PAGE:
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BackgroundThe World Health Organization approved the RTS,S/AS01 malaria vaccine for wider rollout, and Kenya participated in a phased pilot implementation from 2019 to understand its impact under routine conditions. Vaccine delivery requires coverage measures at national and sub-national levels to evaluate progress over time. This study aimed to estimate the coverage of the RTS,S/AS01 vaccine during the first 36 months of the Kenyan pilot implementation.MethodsMonthly dose-specific immunization data for 23 sub-counties were obtained from routine health information systems at the facility level for 2019-2022. Coverage of each RTS,S/AS01 dose was determined using reported doses as a numerator and service-based (Penta 1 and Measles) or population (projected infant populations from WorldPop) as denominators. Descriptive statistics of vaccine delivery, dropout rates and coverage estimates were computed across the 36-month implementation period.ResultsOver 36 months, 818,648 RTSS/AS01 doses were administered. Facilities managed by the Ministry of Health and faith-based organizations accounted for over 88% of all vaccines delivered. Overall, service-based malaria vaccine coverage was 96%, 87%, 78%, and 39% for doses 1-4 respectively. Using a population-derived denominator for age-eligible children, vaccine coverage was 78%, 68%, 57%, and 24% for doses 1-4, respectively. Of the children that received measles dose 1 vaccines delivered at 9 months (coverage: 95%), 82% received RTSS/AS01 dose 3, only 66% of children who received measles dose 2 at 18 months (coverage: 59%) also received dose 4.ConclusionThe implementation programme successfully maintained high levels of coverage for the first three doses of RTSS/AS01 among children defined as EPI service users up to 9 months of age but had much lower coverage within the community with up to 1 in 5 children not receiving the vaccine. Consistent with vaccines delivered over the age of 1 year, coverage of the fourth malaria dose was low. Vaccine uptake, service access and dropout rates for malaria vaccines require constant monitoring and intervention to ensure maximum protection is conferred.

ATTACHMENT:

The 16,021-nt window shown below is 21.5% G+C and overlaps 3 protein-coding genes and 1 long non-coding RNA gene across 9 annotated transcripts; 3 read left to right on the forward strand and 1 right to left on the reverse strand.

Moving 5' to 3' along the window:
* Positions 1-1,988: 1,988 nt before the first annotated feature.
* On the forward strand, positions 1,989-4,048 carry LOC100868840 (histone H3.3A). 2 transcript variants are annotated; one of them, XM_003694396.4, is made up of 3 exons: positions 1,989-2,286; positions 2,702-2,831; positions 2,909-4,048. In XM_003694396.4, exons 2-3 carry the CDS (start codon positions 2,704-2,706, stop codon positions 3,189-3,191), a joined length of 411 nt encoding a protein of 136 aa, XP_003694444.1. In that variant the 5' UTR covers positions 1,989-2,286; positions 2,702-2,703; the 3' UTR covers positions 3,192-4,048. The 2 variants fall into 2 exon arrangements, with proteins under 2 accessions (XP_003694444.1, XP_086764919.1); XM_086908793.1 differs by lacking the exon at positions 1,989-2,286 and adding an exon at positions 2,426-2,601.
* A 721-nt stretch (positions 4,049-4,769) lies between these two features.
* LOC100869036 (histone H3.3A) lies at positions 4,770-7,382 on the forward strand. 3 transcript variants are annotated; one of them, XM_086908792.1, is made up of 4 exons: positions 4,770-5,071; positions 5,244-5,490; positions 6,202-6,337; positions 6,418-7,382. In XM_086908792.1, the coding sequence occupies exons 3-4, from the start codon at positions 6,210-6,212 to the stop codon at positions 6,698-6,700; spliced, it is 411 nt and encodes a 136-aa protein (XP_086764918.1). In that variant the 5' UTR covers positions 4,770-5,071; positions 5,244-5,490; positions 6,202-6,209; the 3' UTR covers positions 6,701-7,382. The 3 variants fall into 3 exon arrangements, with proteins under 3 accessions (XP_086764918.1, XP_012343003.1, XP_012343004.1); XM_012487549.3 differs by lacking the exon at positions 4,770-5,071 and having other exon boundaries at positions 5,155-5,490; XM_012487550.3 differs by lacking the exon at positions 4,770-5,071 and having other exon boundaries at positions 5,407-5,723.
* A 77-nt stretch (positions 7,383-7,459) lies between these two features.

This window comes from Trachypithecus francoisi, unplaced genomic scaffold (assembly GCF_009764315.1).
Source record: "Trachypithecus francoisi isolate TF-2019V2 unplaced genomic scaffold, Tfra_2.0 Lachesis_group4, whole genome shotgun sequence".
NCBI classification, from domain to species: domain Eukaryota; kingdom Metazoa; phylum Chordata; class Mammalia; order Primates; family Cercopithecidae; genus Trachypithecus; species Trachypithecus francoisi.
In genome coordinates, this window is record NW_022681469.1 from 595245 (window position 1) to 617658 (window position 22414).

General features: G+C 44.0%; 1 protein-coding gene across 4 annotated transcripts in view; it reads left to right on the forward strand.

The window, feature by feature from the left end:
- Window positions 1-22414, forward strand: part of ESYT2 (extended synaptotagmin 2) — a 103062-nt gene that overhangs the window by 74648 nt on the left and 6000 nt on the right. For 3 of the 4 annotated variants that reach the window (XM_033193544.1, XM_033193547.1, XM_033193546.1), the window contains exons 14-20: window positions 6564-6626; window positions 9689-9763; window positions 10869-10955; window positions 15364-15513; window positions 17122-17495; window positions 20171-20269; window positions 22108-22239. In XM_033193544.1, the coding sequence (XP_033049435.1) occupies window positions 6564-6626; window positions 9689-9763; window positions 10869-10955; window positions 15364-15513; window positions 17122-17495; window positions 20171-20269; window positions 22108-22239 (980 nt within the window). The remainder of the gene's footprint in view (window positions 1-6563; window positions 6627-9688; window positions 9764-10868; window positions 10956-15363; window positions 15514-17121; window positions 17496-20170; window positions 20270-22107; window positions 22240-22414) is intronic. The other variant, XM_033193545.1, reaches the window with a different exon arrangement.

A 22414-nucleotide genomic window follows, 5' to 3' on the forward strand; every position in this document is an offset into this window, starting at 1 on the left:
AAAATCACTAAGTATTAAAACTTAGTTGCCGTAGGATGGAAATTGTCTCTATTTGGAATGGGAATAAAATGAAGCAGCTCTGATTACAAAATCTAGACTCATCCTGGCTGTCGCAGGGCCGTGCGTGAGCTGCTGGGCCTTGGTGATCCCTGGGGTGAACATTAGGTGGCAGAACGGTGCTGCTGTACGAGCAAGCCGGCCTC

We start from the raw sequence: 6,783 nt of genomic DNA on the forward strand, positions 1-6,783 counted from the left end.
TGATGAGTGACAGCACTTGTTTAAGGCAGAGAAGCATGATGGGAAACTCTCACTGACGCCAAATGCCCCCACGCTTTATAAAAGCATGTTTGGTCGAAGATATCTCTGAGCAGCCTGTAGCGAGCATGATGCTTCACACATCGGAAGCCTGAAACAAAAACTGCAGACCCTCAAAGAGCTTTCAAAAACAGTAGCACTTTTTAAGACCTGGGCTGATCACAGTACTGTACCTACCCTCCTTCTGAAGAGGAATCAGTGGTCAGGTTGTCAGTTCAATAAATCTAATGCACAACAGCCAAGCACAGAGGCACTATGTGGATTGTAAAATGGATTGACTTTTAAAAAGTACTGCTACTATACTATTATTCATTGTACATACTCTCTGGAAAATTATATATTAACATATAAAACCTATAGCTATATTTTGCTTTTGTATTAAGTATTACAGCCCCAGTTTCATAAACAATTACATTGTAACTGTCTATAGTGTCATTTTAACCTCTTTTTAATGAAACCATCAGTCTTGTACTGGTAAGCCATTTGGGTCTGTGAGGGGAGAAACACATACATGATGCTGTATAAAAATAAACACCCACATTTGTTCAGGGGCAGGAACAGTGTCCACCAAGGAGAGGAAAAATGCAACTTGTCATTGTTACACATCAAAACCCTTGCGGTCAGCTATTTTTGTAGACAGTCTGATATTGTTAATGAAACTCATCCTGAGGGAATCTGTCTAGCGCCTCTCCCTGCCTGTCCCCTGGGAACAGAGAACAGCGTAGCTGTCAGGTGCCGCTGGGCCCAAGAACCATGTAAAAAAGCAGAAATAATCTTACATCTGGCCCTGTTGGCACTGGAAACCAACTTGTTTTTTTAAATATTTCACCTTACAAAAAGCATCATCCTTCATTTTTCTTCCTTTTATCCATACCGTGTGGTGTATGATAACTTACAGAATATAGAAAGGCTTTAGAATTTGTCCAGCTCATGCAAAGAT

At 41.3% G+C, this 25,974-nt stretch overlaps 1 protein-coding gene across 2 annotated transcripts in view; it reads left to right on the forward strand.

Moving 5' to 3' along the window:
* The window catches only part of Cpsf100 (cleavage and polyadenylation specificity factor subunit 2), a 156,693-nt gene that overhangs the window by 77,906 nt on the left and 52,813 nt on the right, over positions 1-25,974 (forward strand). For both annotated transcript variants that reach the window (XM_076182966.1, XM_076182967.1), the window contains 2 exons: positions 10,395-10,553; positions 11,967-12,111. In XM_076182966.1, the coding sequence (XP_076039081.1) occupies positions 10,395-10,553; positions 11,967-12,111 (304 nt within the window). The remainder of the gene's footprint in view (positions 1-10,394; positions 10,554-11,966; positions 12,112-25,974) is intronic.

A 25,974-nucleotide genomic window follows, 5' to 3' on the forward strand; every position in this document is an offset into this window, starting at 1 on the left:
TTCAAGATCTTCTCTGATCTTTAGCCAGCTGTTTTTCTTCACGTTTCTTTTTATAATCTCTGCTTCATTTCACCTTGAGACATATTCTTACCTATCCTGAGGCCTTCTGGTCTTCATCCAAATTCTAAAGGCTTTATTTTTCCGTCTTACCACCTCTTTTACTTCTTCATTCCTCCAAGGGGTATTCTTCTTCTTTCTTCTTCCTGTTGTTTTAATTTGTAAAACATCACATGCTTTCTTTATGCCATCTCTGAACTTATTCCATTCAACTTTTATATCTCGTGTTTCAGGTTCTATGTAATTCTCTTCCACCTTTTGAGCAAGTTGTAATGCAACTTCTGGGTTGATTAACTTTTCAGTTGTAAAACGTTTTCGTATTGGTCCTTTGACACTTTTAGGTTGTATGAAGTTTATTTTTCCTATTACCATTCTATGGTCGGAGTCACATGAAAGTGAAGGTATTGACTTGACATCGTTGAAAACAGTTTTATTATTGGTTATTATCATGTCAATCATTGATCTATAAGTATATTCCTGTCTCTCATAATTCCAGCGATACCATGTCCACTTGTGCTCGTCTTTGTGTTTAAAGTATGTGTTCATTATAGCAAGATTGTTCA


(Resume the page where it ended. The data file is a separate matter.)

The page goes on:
Original publication





Malaria journal

Publication Date





Population & Health Impact Surveillance Group, KEMRI-Wellcome Trust Research Programme, Nairobi, Kenya.


Humans, Measles, Malaria Vaccines, Biological Transport, Child, Infant, Kenya, Health Information Systems